“Houston must have looked huge to Lyndon Johnson as he drove toward it across the flat Gulf plains in his battered little car,” writes Robert Caro in his biography of the former president. Johnson’s destination: Sam Houston High School (shown at top), which opened in 1921 in place of the even-older Central High School on the block bounded by Austin, Rusk, Caroline, and Capitol — the same spot where the new Kinder High School for the Performing and Visual Arts is now “90 percent complete,” according to Paper City’s Annie Gallay.
Hired to teach public speaking and coach the debate team, Johnson — writes Caro — promised his new principle he’d win the state championship. He didn’t, coming in second at the tournament in Austin. Still, Johnson had succeeded in making a name for himself among staff — who gave him a $100 raise and a contract for the next school year — and among the school’s 1,800 students — who jockeyed for enrollment in “Mr. Johnson’s speech class” during the following school year. By the end of LBJ’s first full year at Sam Houston, reports Caro, enrollment had increased from 60 to 110 new students.
Drink specials set the stage not only for what Moon Tower Inn billed as a “gluttonous celebration” of its 8-year anniversary 2 weeks ago, they also helped management get rid of all its inventory so that the venue could close down while workers install a new patio in place of its old one. Following 3 days of clearance festivities, the bar ran dry in the afternoon last Sunday — although some “cheap ass” food remained in stock until Friday, August 25, when it finally shut its doors. Now, a Swamplot reader sends the photo at top showing what used to be the Moon Tower’s covered patio transformed into an earthen field. From it, the new heated and cooled outdoor seating area will materialize with help from the equipment pictured above.
It’ll span the yard between the corner of Canal and North Ennis streets and the shipping container that architecture firm Kinetic Design Lab repurposed for the bar’s reopening in 2012:
The rendering at top from Texas real estate firm Hunington shows off what Rex Supply’s double-block complex along the Green Line would look like redone with a shop-lined pedestrian zone dubbed Rex Alley at its heart, where Everton St. is now. The full setting is called Milby Junction and would be carved from the array of industrial buildings that sit on either side of the north-south road between Harrisburg Blvd. and Preston St. right now. The 2 biggest are shown preserved in the map above, along with a house to the northwest that appears to play no part in Hunington’s plans.
An L-shaped building adjacent to the house is the one goner. It’s visible just north of the structure labeled REX SUPPLY in the view below from the corner of Harrisburg and Milby:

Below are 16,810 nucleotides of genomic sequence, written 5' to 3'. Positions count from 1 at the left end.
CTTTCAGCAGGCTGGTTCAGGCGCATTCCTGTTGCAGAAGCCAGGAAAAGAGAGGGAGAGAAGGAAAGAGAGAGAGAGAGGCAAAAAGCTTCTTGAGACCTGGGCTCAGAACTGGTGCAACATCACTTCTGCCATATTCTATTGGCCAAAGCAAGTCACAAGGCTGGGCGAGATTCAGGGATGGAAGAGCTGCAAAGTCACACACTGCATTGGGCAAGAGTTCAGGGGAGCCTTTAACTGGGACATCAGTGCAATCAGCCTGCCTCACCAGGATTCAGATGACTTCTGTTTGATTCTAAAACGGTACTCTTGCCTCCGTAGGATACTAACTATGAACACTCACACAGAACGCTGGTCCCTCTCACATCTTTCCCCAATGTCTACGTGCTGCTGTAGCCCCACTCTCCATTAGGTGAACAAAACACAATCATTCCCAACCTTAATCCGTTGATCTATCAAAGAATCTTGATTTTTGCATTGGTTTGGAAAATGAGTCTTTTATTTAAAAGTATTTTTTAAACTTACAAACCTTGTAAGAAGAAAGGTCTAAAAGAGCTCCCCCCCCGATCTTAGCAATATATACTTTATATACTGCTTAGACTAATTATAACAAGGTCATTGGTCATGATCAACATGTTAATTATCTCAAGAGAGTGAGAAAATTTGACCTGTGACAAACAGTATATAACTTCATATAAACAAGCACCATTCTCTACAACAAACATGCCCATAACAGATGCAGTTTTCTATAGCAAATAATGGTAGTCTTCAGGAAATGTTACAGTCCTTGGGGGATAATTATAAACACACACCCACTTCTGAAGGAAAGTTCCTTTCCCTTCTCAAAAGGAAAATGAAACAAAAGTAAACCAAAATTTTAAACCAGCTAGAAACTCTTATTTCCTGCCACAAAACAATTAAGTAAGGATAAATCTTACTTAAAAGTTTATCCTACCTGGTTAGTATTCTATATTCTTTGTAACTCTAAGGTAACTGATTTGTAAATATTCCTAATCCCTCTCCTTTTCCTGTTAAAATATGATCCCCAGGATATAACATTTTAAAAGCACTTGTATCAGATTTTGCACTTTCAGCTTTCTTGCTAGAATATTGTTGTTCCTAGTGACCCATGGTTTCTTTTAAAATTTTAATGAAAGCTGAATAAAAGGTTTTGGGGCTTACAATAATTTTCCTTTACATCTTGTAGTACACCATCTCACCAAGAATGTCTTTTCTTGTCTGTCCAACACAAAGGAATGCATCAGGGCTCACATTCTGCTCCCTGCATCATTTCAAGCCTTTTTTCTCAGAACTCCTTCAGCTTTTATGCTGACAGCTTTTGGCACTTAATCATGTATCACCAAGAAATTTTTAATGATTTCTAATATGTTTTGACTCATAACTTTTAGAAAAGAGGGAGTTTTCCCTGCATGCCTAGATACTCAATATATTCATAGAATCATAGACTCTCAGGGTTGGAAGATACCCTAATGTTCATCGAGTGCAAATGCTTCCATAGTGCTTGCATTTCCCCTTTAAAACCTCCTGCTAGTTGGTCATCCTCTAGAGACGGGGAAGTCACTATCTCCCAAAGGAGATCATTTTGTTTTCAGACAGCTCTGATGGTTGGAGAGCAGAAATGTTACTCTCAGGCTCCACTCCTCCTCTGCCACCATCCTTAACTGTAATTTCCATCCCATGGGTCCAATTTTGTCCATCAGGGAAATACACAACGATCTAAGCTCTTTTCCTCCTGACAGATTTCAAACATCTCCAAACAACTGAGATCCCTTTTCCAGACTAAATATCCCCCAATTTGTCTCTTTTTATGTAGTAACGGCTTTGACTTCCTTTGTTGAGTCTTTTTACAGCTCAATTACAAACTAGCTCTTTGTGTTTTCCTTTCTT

In a lawsuit it filed Friday against the City of Houston, the government contractor tasked with housing thousands of child immigrants across Texas, Arizona, and California says it’s got until October 28 to open the building it leased at 419 Emancipation Ave. — now preemptively dubbed Casa Sunzal — otherwise the federal Office of Refugee Resettlement will pull its funding for the planned facility.
The nonprofit’s biggest beef with the city (and in particular the Mayor, who grinned in June at the idea of a permitting “slow-walk” for the center) is that the compound shouldn’t be classified as a detention facility but rather a residential one. Yes, the company says in its filing, “children are verbally discouraged from leaving,” the campus, but they “are not physically restrained if they try to.” 240 kids ages “0 to 17,” were originally slated to shack up in the compound, according to the Chronicle’s Lomi Kriel. The majority of them — Southwest Key says now — would be minors that crossed the border by themselves, as opposed to those separated from their parents upon arrival in the U.S.
A Swamplot reader notes that 7 variances signs recently cropped up all at once on 5 adjacent blocks in the Second Ward. Each one indicates a request for the same thing: to chop up the properties into lots less than 3,500-sq.-ft. each so that new townhomes can rise on them. (Some include more specific requests too, like shuffling around parking and scooting certain homes closer to the roads.) Taken together, 127 new homes would be spread across just under 4 acres in the area, bounded Sampson and Milby streets to the east and west — and Garrow and Commerce to the north and south.
Some houses would fill in the gaps between warehouse buildings and cottages, while others would take their spots:
Plans for the 3-story Campanile on Commerce apartments slated for the corner of Commerce and Delano streets are still winding their way through the city’s approval process, but a new strip of imagery shows what they’d look like viewed from the magnet school across the street from them. The idea is to put 220 120 units on the vacant 3-acre field extending directly north and east of the Baylor College of Medicine Biotech Academy at Rusk (which recently dropped its pre-K through 5th grade programs to go middle-school-only). A corner porte-cochere depicted above on the right would front Commerce adjacent to the complex’s entrance driveway.